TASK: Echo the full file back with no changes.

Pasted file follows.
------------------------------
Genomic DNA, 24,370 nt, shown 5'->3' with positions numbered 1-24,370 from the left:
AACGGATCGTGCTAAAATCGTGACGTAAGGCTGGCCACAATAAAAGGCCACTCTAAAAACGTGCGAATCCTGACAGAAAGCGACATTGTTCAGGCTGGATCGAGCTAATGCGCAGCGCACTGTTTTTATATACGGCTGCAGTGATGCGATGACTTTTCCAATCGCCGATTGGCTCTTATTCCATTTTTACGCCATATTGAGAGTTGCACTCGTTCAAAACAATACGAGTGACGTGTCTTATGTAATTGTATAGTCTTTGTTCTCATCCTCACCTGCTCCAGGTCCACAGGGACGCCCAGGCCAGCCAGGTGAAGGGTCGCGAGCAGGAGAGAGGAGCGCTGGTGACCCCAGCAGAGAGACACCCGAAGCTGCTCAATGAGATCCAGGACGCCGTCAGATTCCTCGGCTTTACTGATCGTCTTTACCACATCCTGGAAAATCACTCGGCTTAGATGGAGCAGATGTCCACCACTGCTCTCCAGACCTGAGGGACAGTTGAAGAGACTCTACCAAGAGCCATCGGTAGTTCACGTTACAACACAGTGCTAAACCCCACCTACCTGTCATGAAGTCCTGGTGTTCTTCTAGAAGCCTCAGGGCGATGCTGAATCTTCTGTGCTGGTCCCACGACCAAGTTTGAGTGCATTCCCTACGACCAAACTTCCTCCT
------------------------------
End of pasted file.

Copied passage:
Genomic DNA, 24,370 nt, shown 5'->3' with positions numbered 1-24,370 from the left:
AACGGATCGTGCTAAAATCGTGACGTAAGGCTGGCCACAATAAAAGGCCACTCTAAAAACGTGCGAATCCTGACAGAAAGCGACATTGTTCAGGCTGGATCGAGCTAATGCGCAGCGCACTGTTTTTATATACGGCTGCAGTGATGCGATGACTTTTCCAATCGCCGATTGGCTCTTATTCCATTTTTACGCCATATTGAGAGTTGCACTCGTTCAAAACAATACGAGTGACGTGTCTTATGTAATTGTATAGTCTTTGTTCTCATCCTCACCTGCTCCAGGTCCACAGGGACGCCCAGGCCAGCCAGGTGAAGGGTCGCGAGCAGGAGAGAGGAGCGCTGGTGACCCCAGCAGAGAGACACCCGAAGCTGCTCAATGAGATCCAGGACGCCGTCAGATTCCTCGGCTTTACTGATCGTCTTTACCACATCCTGGAAAATCACTCGGCTTAGATGGAGCAGATGTCCACCACTGCTCTCCAGACCTGAGGGACAGTTGAAGAGACTCTACCAAGAGCCATCGGTAGTTCACGTTACAACACAGTGCTAAACCCCACCTACCTGTCATGAAGTCCTGGTGTTCTTCTAGAAGCCTCAGGGCGATGCTGAATCTTCTGTGCTGGTCCCACGACCAAGTTTGAGTGCATTCCCTACGACCAAACTTCCTCCT